What is the point of all this posturing? This defending and promoting your point of view, as if only you know the truth and everyone else must have it wrong unless they agree with you. Why is it so important to be right when rightness and wrongness of ideas are only mental constructs, merely different ends of the same sliding scale, a scale that is  evaluated differently depending on who is looking at it. Does it even matter where you tip the scales from wrong to right when your ideas about reality are merely that, ideas, and not reality itself. Why spend your life trying to affirm your ideas about reality when you can experience reality directly?

Published in Meditation Blog
One of the most important things of meditation is not the meditation practice itself, but rather bringing the mindful attitude in our daily life. I found that this is relatively easy when interacting with another person, because you can listen to the person with a mindful attitude, using the words of the others as an object of your meditation. Or you could walk, using the movement as a meditation, being aware of your surroundings. But what do you do when you, like I do, work on your computer most of the day? I spend most of my day reading, writing, e-mailing, computing things, etc. How can you bring meditation to working on the computer? How do I use the computer as the object of my meditation?
Published in Meditation Blog

Sometimes it seems so difficult to meditate. We might try to sit, but our minds are all over the place; or perhaps we have too much pressure and stress in our life and can’t seem to find the mental space for meditation. What can we do?

Published in Meditation Blog

I have had the privilege of working with many experienced meditators on their personal food issues. It’s always a real pleasure when a long-time practitioner walks into my office. As they tell me about what’s troubling them I often hear the phrase “how could I have missed this?”. Total confusion, sometimes even desperation, is in their eyes.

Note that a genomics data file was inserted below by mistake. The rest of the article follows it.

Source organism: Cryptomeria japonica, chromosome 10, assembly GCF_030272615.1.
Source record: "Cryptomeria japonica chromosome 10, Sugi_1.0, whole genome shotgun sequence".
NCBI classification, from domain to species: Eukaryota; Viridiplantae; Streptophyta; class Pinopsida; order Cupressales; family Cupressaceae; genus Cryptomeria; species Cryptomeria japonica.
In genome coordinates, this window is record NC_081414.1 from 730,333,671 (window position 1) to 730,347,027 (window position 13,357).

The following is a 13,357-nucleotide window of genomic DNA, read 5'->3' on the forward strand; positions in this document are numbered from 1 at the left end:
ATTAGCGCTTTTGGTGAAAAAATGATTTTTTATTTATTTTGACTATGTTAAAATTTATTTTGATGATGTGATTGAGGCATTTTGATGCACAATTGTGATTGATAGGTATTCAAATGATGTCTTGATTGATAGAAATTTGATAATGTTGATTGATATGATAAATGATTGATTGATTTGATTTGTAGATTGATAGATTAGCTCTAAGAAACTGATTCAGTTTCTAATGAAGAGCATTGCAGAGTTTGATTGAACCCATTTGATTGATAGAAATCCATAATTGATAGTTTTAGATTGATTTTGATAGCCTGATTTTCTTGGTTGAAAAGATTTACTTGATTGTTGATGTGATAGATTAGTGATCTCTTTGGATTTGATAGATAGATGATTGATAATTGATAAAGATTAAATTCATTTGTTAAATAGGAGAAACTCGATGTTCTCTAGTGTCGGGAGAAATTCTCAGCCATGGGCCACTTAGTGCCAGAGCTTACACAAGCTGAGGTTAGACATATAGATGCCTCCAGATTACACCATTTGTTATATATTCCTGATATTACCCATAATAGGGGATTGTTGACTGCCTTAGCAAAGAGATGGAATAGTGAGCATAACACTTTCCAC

It’s often a relief for people to hear that so many of us “miss this”.

Something as basic as eating - is a big deal. How do we really look at something this primal without judgment? How do we change our reactions to these ideas and patterns that have formed before birth?

Published in Meditation Blog
Sunday, 24 March 2013 15:48

Does Enlightenment still have Relevance?

In our previously posted video conversation with Adam Engle, co-founder of the Mind and Life Institute we spoke about the emerging field of emotional/mental fitness. In this video, we discuss whether the traditional goal of profound spiritual transformation, popularly referred to as enlightenment, has any role to play in the new emotional/mental fitness industry.

Published in Meditation Blog
Wednesday, 20 March 2013 06:43

Stop

How often do you stop? Really stop? Stop so that your mind is still, stable in the moment without reaching forward to what you're planning to do next, or roaming over something that happened in the past? If you're like most people, the answer is probably, rarely or even never. Our minds tend to constantly whirl ahead of where we are, perhaps to the next thing on your 'to do list,' the date you're planning for saturday night, or the destination of your journey. Even when we think our minds are still, there's often a subtle reaching towards the next moment.

Published in Meditation Blog